An analysis run in 2011 shows it is better to keep Crist Unit 6 in operation, instead of retiring it in December 2014 and replacing it with new gas-fired combined cycle capacity, said Gulf Power in an updated clean-air plan.
The plan, filed April 2 with the Florida Public Service Commission, noted that Crist is a four-unit (Units 4-7), coal-fired plant. Three other units have already been retired. Units 4 and 5 each have nameplate capacity of 93.75 MW, Unit 6 is at 370 MW and Unit 7 at 578 MW.
All four Crist units have low-NOx burners. Units 4-6 also have selective non-catalytic reduction (SNCR) for NOx control. Unit 7 has selective catalytic reduction (SCR) for NOx. An SCR for Unit 6 is due to be operational in April of this year. All four units are covered by an SO2 scrubber that became operational in December 2009, which gives the plant the option of burning higher sulfur coal.
Under the U.S. Environmental Protection Agency’s new Mercury and Air Toxics Standards (MATS), Gulf Power is looking at additional controls at Crist, including dry sorbent injection and/or a baghouse, changing the fuel sources for certain units, the addition of new generating resources, and/or transmission upgrades.
If any party objects to the revised Gulf plan, claiming gas is cheaper, then the commission would look at that, perhaps in a separate docket.
Gulf Power also owns 50% of each the two coal-fired units at the Daniel plant, with the other 50% of each unit held by Mississippi Power, which is another subsidiary of Southern Co. (NYSE: SO). Each of the units has a nameplate capacity of 548.25 MW.
Both Daniel units have low-NOx burners and a major need for new emissions controls to comply with various clean-air programs. SO2 scrubbers for both units are currently scheduled for completion in late 2015. SCRs for both units are planned to be operational in the 2017-2018 period. Analysis shows that these emissions projects are better than shutting the units and replacing them with gas-fired capacity, Gulf Power said.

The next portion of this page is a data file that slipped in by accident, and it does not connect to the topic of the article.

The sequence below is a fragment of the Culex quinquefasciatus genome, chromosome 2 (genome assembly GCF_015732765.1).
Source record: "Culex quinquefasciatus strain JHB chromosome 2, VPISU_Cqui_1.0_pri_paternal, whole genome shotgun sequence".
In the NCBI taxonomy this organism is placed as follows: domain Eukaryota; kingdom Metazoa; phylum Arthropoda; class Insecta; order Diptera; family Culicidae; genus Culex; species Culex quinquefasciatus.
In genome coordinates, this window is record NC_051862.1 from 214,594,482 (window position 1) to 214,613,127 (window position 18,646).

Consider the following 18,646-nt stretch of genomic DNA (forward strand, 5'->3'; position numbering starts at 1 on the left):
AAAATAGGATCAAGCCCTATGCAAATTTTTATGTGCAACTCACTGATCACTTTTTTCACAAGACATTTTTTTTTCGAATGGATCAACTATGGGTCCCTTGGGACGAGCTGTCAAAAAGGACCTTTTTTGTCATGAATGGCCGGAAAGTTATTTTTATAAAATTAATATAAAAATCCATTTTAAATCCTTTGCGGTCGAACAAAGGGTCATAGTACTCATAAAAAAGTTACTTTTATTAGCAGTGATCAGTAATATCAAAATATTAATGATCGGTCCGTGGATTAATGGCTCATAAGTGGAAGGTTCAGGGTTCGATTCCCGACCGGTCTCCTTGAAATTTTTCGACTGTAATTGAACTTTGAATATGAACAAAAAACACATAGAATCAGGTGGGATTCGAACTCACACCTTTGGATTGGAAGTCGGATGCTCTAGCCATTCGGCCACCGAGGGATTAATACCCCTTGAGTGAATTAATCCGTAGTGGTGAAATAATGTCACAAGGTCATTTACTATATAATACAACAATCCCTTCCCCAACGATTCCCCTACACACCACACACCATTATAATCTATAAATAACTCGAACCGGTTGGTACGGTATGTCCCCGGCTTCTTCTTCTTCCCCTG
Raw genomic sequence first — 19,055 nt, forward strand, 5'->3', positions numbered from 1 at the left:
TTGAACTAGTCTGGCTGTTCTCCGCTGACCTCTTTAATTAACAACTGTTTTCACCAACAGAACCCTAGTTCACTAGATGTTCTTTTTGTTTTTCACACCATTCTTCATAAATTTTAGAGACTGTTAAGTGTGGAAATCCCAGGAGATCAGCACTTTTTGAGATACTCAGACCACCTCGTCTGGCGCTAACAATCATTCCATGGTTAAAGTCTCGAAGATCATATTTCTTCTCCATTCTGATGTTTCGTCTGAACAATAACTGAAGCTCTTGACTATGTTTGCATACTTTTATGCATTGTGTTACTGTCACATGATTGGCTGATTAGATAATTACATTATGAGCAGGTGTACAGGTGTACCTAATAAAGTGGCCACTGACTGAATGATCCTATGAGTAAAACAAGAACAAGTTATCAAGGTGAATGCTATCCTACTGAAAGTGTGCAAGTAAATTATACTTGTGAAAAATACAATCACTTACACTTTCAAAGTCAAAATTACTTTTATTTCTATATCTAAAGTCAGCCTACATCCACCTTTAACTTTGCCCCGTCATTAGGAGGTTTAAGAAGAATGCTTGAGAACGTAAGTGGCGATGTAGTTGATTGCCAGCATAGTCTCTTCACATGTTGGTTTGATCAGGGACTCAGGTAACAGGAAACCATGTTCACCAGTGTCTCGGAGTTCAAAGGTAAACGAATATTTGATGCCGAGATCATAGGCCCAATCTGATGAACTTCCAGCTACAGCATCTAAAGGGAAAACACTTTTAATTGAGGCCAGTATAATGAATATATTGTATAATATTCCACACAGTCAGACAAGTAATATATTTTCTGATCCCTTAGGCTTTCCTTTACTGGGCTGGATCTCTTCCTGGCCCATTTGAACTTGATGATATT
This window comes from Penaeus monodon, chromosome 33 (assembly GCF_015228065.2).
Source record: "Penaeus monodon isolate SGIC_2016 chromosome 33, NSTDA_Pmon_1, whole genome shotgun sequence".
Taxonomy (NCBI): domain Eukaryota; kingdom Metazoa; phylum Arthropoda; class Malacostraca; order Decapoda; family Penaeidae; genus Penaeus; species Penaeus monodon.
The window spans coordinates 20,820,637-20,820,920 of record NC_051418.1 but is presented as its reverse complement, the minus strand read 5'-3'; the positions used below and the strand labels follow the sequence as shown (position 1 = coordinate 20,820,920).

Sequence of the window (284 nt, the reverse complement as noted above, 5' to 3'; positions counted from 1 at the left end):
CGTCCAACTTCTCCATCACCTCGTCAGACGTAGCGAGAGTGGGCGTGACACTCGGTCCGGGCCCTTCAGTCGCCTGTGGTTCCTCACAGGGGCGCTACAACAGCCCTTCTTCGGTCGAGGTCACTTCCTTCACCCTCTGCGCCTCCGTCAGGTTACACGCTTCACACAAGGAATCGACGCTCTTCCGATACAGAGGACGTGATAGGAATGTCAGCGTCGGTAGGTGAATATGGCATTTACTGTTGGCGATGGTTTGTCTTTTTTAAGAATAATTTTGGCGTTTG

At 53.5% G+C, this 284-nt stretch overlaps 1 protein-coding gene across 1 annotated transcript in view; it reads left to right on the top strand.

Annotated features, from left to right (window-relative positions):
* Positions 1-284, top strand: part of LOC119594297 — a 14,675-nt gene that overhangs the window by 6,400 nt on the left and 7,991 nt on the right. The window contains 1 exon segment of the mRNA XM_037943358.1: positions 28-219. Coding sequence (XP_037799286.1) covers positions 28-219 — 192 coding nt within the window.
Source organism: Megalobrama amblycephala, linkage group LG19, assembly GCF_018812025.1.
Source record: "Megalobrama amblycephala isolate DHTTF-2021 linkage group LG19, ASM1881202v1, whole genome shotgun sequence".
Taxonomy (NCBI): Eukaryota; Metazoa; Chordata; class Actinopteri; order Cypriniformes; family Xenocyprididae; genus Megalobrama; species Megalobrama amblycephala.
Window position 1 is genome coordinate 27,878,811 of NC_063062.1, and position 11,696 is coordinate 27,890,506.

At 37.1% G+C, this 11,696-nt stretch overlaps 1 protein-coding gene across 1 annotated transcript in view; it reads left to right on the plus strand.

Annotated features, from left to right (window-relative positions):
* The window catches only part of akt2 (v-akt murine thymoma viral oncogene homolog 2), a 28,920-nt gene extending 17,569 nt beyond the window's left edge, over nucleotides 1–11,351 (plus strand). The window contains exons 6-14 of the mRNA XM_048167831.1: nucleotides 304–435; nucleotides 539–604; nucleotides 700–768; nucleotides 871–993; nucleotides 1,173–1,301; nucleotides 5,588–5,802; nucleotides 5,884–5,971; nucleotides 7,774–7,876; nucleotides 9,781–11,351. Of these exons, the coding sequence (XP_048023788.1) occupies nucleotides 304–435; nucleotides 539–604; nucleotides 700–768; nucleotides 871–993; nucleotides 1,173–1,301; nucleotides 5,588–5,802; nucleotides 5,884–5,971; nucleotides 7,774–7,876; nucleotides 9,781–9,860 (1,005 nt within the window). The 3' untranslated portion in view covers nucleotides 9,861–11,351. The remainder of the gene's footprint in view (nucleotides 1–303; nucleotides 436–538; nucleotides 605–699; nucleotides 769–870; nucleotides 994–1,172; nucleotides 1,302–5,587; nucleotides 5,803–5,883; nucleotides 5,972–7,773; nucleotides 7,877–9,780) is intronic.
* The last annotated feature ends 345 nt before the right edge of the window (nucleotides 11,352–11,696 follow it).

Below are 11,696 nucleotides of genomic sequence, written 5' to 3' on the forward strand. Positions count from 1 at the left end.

There are two coal-fired units at the Smith plant, with Unit 1 having a nameplate capacity of 149.6 MW and Unit 2 at 190.4 MW. Both have various NOx controls, including new SNCRs that became operational in the 2008-2009 period. Scrubber equipment for both units are in Gulf Power’s future plans, but that plan remains very flexible as new emissions rules are added and analyzed. A baghouse for Unit 2 is also in the utility’s very flexible future plans. Gulf Power said it hasn’t done a shutdown analysis for these coal units lately, but will do a new one when it gets closer to the time to make the scrubber/baghouse decisions.
The old, two-unit (49 MW nameplate for each unit) Scholz plant is nearing retirement, so Gulf Power said it won’t add any new controls there and will simply rely on emissions allowances for the time being.